Send to

Choose Destination
Sci Rep. 2016 Jul 18;6:29949. doi: 10.1038/srep29949.

Unique sex chromosome systems in Ellobius: How do male XX chromosomes recombine and undergo pachytene chromatin inactivation?

Author information

Cytogenetics Laboratory, N.I. Vavilov Institute of General Genetics, Russian Academy of Sciences, Moscow 119991, Russia.
Evolutionary and Developmental Genetics Laboratory, N.K. Koltzov Institute of Developmental Biology, Russian Academy of Sciences, Moscow 119334, Russia.


Most mammalian species have heteromorphic sex chromosomes in males, except for a few enigmatic groups such as the mole voles Ellobius, which do not have the Y chromosome and Sry gene. The Ellobius (XX ♀♂) system of sex chromosomes has no analogues among other animals. The structure and meiotic behaviour of the two X chromosomes were investigated for males of the sibling species Ellobius talpinus and Ellobius tancrei. Their sex chromosomes, despite their identical G-structure, demonstrate short synaptic fragments and crossover-associated MLH1 foci in both telomeric regions only. The chromatin undergoes modifications in the meiotic sex chromosomes. SUMO-1 marks a small nucleolus-like body of the meiotic XX. ATR and ubiH2A are localized in the asynaptic area and the histone γH2AFX covers the entire XX bivalent. The distribution of some markers of chromatin inactivation differentiates sex chromosomes of mole voles from those of other mammals. Sex chromosomes of both studied species have identical recombination and meiotic inactivation patterns. In Ellobius, similar chromosome morphology masks the functional heteromorphism of the male sex chromosomes, which can be seen at meiosis.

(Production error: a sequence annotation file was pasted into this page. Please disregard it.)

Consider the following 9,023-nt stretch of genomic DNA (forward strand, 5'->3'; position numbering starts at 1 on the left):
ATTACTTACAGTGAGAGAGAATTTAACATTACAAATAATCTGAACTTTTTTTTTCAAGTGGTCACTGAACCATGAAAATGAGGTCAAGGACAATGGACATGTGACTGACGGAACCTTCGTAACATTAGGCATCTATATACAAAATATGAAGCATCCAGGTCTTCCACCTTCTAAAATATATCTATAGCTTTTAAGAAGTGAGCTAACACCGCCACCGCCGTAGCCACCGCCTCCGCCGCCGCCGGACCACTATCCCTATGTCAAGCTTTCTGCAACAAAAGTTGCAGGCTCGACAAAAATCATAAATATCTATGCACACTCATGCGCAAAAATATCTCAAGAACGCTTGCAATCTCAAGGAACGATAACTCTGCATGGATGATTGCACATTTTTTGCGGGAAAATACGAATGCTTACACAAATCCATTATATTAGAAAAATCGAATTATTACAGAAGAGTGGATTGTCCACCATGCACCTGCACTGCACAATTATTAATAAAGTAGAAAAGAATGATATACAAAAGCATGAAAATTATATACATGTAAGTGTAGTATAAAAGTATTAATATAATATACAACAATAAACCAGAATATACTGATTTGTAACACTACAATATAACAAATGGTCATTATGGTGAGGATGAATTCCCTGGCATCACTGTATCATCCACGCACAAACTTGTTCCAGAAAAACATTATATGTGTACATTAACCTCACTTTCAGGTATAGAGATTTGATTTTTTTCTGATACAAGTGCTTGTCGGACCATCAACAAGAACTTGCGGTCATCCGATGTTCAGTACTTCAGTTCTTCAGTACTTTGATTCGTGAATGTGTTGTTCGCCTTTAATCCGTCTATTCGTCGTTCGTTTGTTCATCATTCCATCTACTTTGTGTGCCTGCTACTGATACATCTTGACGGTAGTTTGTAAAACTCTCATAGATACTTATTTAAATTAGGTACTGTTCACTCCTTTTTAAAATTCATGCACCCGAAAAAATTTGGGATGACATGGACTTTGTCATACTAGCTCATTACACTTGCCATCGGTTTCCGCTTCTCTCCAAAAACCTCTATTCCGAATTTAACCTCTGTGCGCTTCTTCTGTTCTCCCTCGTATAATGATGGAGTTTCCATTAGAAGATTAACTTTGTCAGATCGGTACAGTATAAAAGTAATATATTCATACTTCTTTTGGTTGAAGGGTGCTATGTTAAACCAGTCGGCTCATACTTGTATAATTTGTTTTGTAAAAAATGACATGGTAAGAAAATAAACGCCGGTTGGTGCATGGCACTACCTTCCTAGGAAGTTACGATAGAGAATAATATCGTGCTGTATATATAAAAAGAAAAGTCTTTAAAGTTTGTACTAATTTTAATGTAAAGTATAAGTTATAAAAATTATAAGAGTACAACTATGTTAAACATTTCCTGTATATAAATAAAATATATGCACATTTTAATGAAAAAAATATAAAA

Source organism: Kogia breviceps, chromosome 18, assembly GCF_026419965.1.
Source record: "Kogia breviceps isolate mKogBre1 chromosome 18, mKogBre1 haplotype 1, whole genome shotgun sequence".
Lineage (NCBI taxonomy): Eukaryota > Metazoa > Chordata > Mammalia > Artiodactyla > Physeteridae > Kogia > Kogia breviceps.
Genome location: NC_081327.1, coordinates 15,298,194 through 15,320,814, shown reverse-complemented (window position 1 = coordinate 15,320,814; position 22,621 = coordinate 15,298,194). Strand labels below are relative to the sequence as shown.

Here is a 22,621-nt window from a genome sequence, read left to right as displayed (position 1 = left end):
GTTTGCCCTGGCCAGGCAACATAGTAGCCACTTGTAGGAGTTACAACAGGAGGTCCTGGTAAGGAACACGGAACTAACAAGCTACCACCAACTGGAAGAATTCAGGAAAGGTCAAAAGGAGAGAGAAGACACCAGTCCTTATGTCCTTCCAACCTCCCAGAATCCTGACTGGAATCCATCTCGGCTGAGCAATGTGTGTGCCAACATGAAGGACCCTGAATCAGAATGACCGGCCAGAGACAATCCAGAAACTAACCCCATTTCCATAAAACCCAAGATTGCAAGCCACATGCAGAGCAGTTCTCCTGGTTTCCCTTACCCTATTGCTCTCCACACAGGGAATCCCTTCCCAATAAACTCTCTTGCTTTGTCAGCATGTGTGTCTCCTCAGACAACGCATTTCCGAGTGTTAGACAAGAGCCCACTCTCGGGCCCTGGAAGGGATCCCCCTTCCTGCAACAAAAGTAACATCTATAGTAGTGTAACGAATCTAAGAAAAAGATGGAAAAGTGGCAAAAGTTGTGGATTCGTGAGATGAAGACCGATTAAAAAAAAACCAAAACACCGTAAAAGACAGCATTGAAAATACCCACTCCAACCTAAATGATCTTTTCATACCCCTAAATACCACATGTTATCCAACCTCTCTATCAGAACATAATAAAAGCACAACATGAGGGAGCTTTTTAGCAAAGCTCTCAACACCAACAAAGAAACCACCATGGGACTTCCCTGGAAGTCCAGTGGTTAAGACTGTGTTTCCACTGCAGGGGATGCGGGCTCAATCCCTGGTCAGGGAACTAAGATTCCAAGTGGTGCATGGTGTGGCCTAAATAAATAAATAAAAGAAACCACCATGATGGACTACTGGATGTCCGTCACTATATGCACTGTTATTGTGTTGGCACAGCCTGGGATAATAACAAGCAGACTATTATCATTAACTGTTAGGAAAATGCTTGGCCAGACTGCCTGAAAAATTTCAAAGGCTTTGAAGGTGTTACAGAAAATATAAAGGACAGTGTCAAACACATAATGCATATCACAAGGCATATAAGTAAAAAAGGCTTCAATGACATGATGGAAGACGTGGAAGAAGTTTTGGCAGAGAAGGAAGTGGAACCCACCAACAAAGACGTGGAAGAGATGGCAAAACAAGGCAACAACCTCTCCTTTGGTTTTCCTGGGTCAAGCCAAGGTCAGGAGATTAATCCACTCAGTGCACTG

[Indexed for MEDLINE]
Free PMC Article

Supplemental Content

Full text links

Icon for Nature Publishing Group Icon for PubMed Central
Loading ...
Support Center